I recently had the pleasure of visiting the Armstrong Flight Research Center and the Jet Propulsion Laboratory in California. These two innovative hubs are unique. At the same time they share the larger mission of NASA — to propel us on our journey to Mars and drive technologies that advance our missions and also improve life on Earth.
At JPL, center director Dr. Charles Elachi showed me the scale model of the Mars Curiosity rover. It’s like being next to this intrepid explorer! Later I also got to see Mission Operations, where so many great missions have returned their first data and images to Earth, and where we have celebrated many successes towards expanding the frontier of human achievement. It was a thrill to see the work that JPL is doing for the Mars 2020 rover, which will study the rocks on the Martian surface to search for signs of microbial life and help us understand how resources such as oxygen may be extracted from the soil in the future. All of our Mars missions are helping pave the way for human missions to the Red Planet. At JPL, you can definitely see that intersection between science and human exploration — both in science and technology development.
It was a great pleasure to visit with JPL’s Earth science team. Of course, a primary focus of NASA research is studying our own planet and continuing to improve our understanding of the dynamic global system.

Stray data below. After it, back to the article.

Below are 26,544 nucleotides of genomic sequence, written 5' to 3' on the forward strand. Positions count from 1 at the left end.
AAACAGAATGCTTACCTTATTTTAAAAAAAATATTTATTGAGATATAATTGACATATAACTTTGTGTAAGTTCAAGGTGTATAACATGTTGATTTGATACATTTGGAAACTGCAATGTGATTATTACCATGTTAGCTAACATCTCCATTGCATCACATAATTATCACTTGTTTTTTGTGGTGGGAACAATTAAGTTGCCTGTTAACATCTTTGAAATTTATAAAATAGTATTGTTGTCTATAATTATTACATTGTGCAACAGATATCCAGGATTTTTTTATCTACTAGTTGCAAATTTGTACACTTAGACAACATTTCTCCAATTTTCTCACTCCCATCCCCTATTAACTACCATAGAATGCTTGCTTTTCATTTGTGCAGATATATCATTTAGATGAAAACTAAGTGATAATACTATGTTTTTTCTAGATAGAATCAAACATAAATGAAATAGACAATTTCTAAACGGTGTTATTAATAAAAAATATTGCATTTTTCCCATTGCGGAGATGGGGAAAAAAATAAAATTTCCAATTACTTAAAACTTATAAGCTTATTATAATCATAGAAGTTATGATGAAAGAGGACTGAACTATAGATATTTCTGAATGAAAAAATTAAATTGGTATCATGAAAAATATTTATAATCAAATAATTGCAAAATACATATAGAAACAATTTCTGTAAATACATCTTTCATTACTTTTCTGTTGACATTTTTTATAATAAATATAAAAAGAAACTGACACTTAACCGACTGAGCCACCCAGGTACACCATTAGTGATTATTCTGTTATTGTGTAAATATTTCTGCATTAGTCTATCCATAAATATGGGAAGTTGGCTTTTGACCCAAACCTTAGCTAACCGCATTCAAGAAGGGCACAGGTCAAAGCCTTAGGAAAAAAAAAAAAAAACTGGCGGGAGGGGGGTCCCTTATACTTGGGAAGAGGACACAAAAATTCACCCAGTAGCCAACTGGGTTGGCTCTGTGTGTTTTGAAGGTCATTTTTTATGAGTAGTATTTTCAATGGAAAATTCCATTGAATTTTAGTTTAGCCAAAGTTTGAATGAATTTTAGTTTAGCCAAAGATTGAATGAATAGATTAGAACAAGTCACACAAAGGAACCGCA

Armstrong – auspiciously celebrating the birthday last week of namesake Neil Armstrong – is home to strong science as well as aeronautics under the leadership of center director David McBride. It was great to be onsite close to the place where so many space shuttle landings took place. It is also a place where so many aeronautics innovations are happening right now, such as recent work on engine health. Armstrong’s Flight Opportunities Program is doing cutting edge work, such as drop tests for future sample return missions and suborbital opportunities that help us prove technologies before they have to go to the harsh environment of space. At Armstrong, they’re supporting commercial launches that are happening right now out of the Mojave Air and Space Port.
Both Armstrong and JPL have their own personality, and I was happy to get to know both of these West Coast innovators better. The tour continues!